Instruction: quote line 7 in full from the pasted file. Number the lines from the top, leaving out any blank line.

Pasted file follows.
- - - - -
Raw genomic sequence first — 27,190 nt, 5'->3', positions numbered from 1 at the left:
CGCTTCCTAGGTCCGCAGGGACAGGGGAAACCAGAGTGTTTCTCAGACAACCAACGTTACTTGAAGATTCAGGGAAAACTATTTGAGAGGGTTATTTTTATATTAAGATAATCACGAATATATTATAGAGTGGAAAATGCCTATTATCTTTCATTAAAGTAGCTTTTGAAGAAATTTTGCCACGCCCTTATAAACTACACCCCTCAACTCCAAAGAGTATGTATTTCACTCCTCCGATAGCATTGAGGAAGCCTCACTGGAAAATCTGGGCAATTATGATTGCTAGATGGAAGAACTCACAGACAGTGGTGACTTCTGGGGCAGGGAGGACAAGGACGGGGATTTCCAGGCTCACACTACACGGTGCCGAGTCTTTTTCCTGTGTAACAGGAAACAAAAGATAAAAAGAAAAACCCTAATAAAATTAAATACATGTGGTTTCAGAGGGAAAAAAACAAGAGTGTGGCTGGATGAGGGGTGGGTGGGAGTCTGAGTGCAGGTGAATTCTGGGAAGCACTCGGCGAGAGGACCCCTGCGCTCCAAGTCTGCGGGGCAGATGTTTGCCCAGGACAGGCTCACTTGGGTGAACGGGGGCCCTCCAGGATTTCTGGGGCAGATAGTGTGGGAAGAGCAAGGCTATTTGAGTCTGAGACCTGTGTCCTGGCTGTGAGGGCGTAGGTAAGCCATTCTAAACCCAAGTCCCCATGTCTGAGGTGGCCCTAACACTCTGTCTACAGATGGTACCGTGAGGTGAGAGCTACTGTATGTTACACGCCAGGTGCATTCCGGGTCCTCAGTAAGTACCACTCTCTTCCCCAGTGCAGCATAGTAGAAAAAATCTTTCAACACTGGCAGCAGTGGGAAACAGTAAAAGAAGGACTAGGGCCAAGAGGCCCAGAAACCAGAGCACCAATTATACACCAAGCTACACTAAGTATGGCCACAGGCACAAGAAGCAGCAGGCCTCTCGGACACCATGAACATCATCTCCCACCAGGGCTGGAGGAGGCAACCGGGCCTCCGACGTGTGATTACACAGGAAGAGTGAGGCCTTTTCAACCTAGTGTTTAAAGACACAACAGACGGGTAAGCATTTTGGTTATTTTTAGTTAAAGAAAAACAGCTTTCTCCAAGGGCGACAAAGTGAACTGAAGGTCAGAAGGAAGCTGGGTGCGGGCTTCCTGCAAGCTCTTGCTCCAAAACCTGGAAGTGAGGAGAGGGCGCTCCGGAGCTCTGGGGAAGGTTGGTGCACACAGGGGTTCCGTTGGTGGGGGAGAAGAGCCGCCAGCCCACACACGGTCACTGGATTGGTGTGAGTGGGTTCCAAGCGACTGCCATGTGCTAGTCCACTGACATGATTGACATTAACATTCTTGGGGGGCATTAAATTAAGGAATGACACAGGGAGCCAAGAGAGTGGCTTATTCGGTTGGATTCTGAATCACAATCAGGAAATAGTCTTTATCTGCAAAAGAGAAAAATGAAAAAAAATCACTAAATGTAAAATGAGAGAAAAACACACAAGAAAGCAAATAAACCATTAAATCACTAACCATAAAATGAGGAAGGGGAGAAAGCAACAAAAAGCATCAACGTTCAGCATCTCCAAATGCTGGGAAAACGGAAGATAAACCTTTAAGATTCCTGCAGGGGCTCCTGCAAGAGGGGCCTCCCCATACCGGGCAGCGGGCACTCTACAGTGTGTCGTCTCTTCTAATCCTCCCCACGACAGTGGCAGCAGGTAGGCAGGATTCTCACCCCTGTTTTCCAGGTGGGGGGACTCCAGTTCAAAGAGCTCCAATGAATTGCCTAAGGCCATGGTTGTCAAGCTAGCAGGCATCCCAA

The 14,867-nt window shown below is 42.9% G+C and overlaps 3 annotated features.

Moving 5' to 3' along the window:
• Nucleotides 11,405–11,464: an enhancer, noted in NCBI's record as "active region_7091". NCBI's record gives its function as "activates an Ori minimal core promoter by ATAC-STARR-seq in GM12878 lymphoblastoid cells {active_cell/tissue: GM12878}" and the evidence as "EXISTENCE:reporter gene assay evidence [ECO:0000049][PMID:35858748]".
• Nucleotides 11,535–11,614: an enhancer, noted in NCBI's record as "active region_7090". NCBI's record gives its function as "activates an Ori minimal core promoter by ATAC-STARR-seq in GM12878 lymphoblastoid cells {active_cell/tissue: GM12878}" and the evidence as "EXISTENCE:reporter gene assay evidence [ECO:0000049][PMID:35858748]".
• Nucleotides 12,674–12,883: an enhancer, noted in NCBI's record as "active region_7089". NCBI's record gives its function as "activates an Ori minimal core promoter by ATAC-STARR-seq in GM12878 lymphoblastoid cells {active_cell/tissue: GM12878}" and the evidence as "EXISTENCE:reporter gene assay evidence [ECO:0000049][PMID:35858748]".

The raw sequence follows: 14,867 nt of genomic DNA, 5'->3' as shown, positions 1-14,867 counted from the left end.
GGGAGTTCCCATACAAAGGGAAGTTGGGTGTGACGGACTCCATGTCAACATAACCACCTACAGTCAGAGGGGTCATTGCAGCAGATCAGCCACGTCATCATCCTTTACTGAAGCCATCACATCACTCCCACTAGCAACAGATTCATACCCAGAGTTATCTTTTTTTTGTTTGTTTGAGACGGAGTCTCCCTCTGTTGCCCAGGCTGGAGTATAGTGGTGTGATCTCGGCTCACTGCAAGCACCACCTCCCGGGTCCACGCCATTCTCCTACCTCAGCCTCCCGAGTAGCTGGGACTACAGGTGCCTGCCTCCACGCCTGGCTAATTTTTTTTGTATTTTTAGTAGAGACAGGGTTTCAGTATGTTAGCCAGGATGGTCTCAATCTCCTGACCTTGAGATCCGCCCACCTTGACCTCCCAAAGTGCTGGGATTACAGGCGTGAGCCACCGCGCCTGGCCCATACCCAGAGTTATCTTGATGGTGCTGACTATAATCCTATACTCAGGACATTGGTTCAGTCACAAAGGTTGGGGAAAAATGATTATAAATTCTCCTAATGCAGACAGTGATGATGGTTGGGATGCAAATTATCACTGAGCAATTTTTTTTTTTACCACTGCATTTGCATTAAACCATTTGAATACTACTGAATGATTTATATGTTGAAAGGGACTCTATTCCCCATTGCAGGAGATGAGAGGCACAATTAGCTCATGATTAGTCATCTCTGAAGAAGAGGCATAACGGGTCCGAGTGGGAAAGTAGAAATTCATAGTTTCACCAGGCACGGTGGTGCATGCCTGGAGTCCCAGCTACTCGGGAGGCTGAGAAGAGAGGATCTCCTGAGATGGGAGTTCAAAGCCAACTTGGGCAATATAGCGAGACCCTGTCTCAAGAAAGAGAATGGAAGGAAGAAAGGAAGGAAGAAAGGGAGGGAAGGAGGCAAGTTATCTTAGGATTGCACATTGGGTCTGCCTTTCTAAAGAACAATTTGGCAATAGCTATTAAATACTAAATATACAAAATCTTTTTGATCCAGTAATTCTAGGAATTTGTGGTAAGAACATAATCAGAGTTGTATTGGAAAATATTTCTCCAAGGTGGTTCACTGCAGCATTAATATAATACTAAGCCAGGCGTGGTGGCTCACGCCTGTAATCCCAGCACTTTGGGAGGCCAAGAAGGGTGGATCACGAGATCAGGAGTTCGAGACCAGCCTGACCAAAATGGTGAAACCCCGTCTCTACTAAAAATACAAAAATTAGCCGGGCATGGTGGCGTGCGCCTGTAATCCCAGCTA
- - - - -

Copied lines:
• Nucleotides 12,674–12,883: an enhancer, noted in NCBI's record as "active region_7089". NCBI's record gives its function as "activates an Ori minimal core promoter by ATAC-STARR-seq in GM12878 lymphoblastoid cells {active_cell/tissue: GM12878}" and the evidence as "EXISTENCE:reporter gene assay evidence [ECO:0000049][PMID:35858748]".